Thursday, March 31, 2011

The Literary Blog Hop: To Like or Dislike the Hype

The Literary Blog Hop is hosted by the brilliant bloggers at The Blue Bookcase.  This week's question is:

Do you find yourself predisposed to like (or dislike) books that are generally accepted as great books and have been incorporated into the literary canon? Discuss the affect you believe a book’s “status” has on your opinion of it. 

 I think that my feelings on this topic have changed over time.  When I was in high school and college I was much more likely to assume that whatever classic literature they were asking us to read must be of great value, because otherwise why would we be asked to read it.  So I searched for nuggets even in things I hated, like The Scarlet Letter or The Old Man and the Sea.  But as I've gotten older, and I've learned more about the history of teaching reading and literature in our schools, I've come to realize the many, many, many voices that were never heard.  Women, people of color, gays and lesbians-all, with the notable exceptions of the Brontes and Jane Austen, were either left out of the literary conversation all together or had their stories told by others (most often not very authentically).  So, as the years have gone on, I've been less likely to read something that is strictly from the cannon and choose other, more diverse voices instead.  I suppose if I'm not careful I'll swing too far the other way, but for now I'm content to stay away from some of the capital A authors in favor of looking at life through the eyes of a more diverse group of small a authors.

Capital A Authors:



 Small a authors:










 

10 comments:

  1. I think you make a good point that it's important to look beyond the "capital A authors" and find some amazing authors that are generally left out of the literary cannon.

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  2. Your post is the first in this blog hop that made me want to change what I wrote. I still think it's worthwhile to read the Western canon, since there is usually something good to be gained from these books. If classics are only defined by the Dead White Man definition, then stepping away from the canon is indeed needed. When I wrote my post, my idea of what was a classic is a bit broader than what you describe, since it can include classic women's literature, classic genre fiction, and classics of gay and lesbian literature.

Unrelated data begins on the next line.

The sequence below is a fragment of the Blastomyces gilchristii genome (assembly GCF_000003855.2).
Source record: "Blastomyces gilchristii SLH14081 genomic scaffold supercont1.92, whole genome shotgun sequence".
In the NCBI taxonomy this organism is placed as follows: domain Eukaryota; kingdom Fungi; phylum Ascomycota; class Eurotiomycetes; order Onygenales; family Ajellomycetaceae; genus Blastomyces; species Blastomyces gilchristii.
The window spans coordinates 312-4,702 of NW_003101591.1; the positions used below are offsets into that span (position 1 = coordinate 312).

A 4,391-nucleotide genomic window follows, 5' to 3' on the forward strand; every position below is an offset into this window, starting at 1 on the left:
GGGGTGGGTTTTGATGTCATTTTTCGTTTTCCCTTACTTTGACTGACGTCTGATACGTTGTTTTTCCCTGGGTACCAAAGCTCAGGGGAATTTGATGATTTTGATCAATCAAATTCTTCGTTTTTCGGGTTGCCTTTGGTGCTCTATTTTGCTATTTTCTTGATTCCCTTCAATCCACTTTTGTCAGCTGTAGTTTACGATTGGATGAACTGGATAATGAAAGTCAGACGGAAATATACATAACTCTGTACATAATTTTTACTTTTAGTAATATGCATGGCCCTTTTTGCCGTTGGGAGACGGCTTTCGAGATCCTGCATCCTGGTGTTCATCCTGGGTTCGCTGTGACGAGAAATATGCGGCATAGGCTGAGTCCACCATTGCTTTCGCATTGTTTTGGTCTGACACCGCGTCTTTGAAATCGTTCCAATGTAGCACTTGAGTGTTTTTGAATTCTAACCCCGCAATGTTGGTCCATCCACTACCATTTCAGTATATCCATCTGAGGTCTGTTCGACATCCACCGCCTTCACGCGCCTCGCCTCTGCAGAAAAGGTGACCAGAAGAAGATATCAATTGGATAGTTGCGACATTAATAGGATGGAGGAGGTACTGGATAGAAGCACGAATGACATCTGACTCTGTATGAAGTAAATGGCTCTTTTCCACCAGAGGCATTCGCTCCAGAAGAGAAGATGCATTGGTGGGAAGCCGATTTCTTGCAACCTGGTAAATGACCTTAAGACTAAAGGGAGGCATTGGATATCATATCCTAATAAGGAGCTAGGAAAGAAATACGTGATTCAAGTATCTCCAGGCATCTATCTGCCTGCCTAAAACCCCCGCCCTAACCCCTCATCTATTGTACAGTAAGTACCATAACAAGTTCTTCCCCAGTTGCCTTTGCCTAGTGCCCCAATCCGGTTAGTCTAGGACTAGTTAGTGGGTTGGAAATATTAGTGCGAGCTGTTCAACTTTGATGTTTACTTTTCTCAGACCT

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  3. That's so true! There are some amazing authors that are completely left out of the canon, really unfairly. So that's definitely an important thing to think about, I agree. But there are still some classics by these white guys that are worth reading, I think (although Dickens should just be forgotten, completely, if you ask me!)

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  4. I like the way you think. I'm going to try to remember your words as I choose my books this year.

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  5. Bravo! I too thought twice about conforming to canon status books. After all, who's to say that some books are acceptable over others? Is that anyone's job? It seems that many authors have gone underappreciated and even ignored due to their social status not being white, male, rich, straight and highly educated. I'm so glad that you pointed this out!

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  6. I guess my interpretation of literary canon was too broad, since I didn't read the question as limited to established literary classics by dead white guys. I envisioned a more encompassing canon arising from the votes cast by a circle of modern (in-the-know) readers who judge what is to be considered "great" literature. That includes classics but also includes newer and more diverse works. The only unifying feature is that the people who get to judge have identified these works and these writers as worthy of attention. It's still annoying that other people are saying what is great literature, but not as annoying as if only white males get to be authors in the canon.

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  7. I agree. It's very important to widen your reading circle and read beyond the prescribed authors. In fact, the literary canon, isn't it mainly put together by white male middle class people? So they are bound to add more of their own peers than yours or mine!

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  8. I think it's nice that in the last 15 years or so since i left grad school that the word canon now seems to imply something more inclusive beyond the dead, WASPs males and a few token Brontes.

    It's also hard to imagine that some of the literary greats today won't have staying power, but only time will tell: Michael Ondaatje, Howard Norman, Edwidge Danticat, Jim Harrison, Ann Patchett, Richard Russo--some of my favorite contemporary authors in the the English language.

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  9. Great post. It made me think of how my ideas of "good literature" and the literary cannon have changed since high school, college, and even in the past few years.

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  10. interesting thoughts. I like a mix of things. I really just search for the books that interest me...and I've really enjoyed many classics on my own and through school, but not all great books are classics (in my opinion).

    -Let's Get Beyond Tolerance

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